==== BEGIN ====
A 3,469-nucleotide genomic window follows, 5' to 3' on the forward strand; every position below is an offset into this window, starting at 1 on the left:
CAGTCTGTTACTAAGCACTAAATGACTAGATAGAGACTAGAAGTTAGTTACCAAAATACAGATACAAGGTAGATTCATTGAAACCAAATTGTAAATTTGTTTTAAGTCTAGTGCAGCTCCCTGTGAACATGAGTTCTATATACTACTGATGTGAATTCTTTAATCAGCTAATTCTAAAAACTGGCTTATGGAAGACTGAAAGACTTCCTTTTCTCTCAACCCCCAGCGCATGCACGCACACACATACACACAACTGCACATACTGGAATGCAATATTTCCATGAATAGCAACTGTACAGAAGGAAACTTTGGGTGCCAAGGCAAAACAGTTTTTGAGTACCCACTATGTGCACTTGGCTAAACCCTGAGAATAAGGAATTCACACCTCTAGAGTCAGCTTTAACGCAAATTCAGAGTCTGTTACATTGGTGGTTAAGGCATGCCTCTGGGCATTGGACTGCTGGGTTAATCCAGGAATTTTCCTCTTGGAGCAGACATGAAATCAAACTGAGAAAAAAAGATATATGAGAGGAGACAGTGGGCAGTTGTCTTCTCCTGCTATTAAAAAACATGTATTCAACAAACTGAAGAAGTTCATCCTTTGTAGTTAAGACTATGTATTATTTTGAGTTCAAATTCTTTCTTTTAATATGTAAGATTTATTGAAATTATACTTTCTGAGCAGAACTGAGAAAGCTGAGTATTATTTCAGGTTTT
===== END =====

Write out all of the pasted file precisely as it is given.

A 3,469-nucleotide genomic window follows, 5' to 3' on the forward strand; every position below is an offset into this window, starting at 1 on the left:
CAGTCTGTTACTAAGCACTAAATGACTAGATAGAGACTAGAAGTTAGTTACCAAAATACAGATACAAGGTAGATTCATTGAAACCAAATTGTAAATTTGTTTTAAGTCTAGTGCAGCTCCCTGTGAACATGAGTTCTATATACTACTGATGTGAATTCTTTAATCAGCTAATTCTAAAAACTGGCTTATGGAAGACTGAAAGACTTCCTTTTCTCTCAACCCCCAGCGCATGCACGCACACACATACACACAACTGCACATACTGGAATGCAATATTTCCATGAATAGCAACTGTACAGAAGGAAACTTTGGGTGCCAAGGCAAAACAGTTTTTGAGTACCCACTATGTGCACTTGGCTAAACCCTGAGAATAAGGAATTCACACCTCTAGAGTCAGCTTTAACGCAAATTCAGAGTCTGTTACATTGGTGGTTAAGGCATGCCTCTGGGCATTGGACTGCTGGGTTAATCCAGGAATTTTCCTCTTGGAGCAGACATGAAATCAAACTGAGAAAAAAAGATATATGAGAGGAGACAGTGGGCAGTTGTCTTCTCCTGCTATTAAAAAACATGTATTCAACAAACTGAAGAAGTTCATCCTTTGTAGTTAAGACTATGTATTATTTTGAGTTCAAATTCTTTCTTTTAATATGTAAGATTTATTGAAATTATACTTTCTGAGCAGAACTGAGAAAGCTGAGTATTATTTCAGGTTTT